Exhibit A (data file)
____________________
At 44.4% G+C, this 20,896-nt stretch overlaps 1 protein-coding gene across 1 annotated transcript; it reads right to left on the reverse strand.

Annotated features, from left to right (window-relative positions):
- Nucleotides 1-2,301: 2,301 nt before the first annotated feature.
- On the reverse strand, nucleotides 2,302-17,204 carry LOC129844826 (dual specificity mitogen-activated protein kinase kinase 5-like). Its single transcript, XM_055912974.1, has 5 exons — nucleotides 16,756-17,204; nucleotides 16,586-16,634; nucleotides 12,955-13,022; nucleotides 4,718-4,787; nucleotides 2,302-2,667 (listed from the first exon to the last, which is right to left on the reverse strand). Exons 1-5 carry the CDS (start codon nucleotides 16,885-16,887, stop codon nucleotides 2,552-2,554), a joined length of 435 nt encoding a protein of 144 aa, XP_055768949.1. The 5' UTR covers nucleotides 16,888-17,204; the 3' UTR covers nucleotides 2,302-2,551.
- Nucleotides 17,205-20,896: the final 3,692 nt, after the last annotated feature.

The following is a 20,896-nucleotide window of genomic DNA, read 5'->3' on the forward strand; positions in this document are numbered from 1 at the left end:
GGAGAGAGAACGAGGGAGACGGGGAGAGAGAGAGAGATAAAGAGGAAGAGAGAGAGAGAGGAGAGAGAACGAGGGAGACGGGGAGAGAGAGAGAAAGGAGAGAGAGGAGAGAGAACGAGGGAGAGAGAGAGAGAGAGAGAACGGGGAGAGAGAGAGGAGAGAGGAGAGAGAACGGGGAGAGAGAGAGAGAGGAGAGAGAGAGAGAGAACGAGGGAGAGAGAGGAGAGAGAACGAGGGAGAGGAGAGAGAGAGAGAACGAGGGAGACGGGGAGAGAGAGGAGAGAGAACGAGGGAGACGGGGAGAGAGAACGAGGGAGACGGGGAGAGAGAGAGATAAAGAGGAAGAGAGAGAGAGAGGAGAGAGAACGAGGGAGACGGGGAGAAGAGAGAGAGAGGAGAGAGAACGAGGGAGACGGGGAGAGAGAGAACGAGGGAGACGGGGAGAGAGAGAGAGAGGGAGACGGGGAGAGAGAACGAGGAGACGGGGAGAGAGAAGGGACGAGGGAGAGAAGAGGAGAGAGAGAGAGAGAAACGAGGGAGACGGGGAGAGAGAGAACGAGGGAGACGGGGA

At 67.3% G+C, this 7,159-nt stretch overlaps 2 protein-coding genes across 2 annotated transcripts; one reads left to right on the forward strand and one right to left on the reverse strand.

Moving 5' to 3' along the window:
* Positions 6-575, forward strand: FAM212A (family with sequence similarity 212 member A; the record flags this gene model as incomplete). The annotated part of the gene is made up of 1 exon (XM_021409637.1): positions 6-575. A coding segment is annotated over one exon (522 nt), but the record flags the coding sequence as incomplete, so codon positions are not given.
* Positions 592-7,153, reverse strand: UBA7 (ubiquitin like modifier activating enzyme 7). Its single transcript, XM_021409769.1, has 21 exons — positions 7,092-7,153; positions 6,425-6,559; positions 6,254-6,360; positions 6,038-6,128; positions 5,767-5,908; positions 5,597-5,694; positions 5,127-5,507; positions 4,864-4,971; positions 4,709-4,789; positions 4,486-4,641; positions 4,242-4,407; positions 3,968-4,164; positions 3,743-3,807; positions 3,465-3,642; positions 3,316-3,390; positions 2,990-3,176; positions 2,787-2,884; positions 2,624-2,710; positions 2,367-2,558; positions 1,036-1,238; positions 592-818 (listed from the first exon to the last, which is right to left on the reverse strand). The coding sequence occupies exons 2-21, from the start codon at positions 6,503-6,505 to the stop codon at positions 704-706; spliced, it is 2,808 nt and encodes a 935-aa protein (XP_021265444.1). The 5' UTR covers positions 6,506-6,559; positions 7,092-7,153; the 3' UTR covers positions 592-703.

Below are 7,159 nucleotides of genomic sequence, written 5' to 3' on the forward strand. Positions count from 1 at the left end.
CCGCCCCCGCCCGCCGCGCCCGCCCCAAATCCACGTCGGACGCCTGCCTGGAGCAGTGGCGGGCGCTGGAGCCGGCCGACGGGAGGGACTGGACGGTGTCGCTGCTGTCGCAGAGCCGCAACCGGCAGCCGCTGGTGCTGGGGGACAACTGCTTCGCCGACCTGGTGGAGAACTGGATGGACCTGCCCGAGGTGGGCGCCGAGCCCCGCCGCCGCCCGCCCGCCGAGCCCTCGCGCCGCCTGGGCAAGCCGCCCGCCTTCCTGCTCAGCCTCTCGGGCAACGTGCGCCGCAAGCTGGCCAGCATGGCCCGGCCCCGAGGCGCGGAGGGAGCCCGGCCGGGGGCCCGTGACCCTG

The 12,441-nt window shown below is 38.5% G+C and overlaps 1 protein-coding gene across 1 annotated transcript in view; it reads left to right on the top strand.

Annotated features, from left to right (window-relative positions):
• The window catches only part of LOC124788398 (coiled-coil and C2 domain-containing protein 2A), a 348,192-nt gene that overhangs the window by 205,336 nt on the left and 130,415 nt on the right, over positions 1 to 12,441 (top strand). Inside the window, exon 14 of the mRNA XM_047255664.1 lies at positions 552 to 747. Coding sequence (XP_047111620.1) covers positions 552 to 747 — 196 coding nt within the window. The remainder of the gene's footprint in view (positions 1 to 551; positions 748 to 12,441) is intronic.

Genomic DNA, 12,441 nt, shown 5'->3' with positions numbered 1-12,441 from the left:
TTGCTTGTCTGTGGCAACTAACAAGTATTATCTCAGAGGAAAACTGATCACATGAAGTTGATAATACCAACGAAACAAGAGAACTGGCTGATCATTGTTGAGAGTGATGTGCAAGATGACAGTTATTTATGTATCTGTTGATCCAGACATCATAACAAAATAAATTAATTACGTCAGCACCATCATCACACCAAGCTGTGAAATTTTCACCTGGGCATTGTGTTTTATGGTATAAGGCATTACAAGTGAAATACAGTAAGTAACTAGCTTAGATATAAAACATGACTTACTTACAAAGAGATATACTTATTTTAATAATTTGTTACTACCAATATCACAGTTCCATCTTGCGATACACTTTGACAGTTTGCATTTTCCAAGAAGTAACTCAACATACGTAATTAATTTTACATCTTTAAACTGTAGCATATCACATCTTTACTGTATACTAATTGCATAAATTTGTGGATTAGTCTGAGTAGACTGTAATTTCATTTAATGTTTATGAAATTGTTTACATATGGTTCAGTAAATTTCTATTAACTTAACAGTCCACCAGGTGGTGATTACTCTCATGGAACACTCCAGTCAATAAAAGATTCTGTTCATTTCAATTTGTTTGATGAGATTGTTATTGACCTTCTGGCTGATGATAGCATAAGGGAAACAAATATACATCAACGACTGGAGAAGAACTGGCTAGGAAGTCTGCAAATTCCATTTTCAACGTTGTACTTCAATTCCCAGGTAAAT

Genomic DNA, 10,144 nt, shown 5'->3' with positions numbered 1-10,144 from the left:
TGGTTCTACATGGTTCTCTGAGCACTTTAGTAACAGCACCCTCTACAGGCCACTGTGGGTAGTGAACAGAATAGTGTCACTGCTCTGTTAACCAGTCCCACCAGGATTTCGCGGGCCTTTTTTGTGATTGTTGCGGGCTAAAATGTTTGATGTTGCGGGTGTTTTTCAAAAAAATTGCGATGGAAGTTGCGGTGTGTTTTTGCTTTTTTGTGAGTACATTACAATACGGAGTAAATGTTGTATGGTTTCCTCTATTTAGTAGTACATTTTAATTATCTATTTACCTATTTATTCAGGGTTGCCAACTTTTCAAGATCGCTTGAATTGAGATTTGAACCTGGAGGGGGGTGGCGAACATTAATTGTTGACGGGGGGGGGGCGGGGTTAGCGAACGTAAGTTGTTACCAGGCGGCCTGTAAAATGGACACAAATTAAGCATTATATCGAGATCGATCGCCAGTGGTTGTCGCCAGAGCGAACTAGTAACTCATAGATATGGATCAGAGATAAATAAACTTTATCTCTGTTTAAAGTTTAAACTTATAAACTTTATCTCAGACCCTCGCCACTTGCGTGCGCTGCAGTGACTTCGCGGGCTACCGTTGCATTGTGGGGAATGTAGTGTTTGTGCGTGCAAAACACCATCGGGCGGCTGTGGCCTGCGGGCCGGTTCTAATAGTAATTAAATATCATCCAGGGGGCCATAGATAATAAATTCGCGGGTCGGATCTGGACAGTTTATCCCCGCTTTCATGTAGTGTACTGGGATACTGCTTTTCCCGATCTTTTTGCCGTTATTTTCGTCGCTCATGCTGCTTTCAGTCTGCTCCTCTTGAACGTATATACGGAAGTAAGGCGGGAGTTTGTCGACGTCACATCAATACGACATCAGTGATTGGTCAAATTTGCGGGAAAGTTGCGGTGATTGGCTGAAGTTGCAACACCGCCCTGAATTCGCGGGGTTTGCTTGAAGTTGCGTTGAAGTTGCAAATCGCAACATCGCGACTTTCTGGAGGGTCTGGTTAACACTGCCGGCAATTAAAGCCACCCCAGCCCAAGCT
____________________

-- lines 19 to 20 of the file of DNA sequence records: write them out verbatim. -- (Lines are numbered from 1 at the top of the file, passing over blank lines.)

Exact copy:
Genomic DNA, 10,144 nt, shown 5'->3' with positions numbered 1-10,144 from the left:
TGGTTCTACATGGTTCTCTGAGCACTTTAGTAACAGCACCCTCTACAGGCCACTGTGGGTAGTGAACAGAATAGTGTCACTGCTCTGTTAACCAGTCCCACCAGGATTTCGCGGGCCTTTTTTGTGATTGTTGCGGGCTAAAATGTTTGATGTTGCGGGTGTTTTTCAAAAAAATTGCGATGGAAGTTGCGGTGTGTTTTTGCTTTTTTGTGAGTACATTACAATACGGAGTAAATGTTGTATGGTTTCCTCTATTTAGTAGTACATTTTAATTATCTATTTACCTATTTATTCAGGGTTGCCAACTTTTCAAGATCGCTTGAATTGAGATTTGAACCTGGAGGGGGGTGGCGAACATTAATTGTTGACGGGGGGGGGGCGGGGTTAGCGAACGTAAGTTGTTACCAGGCGGCCTGTAAAATGGACACAAATTAAGCATTATATCGAGATCGATCGCCAGTGGTTGTCGCCAGAGCGAACTAGTAACTCATAGATATGGATCAGAGATAAATAAACTTTATCTCTGTTTAAAGTTTAAACTTATAAACTTTATCTCAGACCCTCGCCACTTGCGTGCGCTGCAGTGACTTCGCGGGCTACCGTTGCATTGTGGGGAATGTAGTGTTTGTGCGTGCAAAACACCATCGGGCGGCTGTGGCCTGCGGGCCGGTTCTAATAGTAATTAAATATCATCCAGGGGGCCATAGATAATAAATTCGCGGGTCGGATCTGGACAGTTTATCCCCGCTTTCATGTAGTGTACTGGGATACTGCTTTTCCCGATCTTTTTGCCGTTATTTTCGTCGCTCATGCTGCTTTCAGTCTGCTCCTCTTGAACGTATATACGGAAGTAAGGCGGGAGTTTGTCGACGTCACATCAATACGACATCAGTGATTGGTCAAATTTGCGGGAAAGTTGCGGTGATTGGCTGAAGTTGCAACACCGCCCTGAATTCGCGGGGTTTGCTTGAAGTTGCGTTGAAGTTGCAAATCGCAACATCGCGACTTTCTGGAGGGTCTGGTTAACACTGCCGGCAATTAAAGCCACCCCAGCCCAAGCT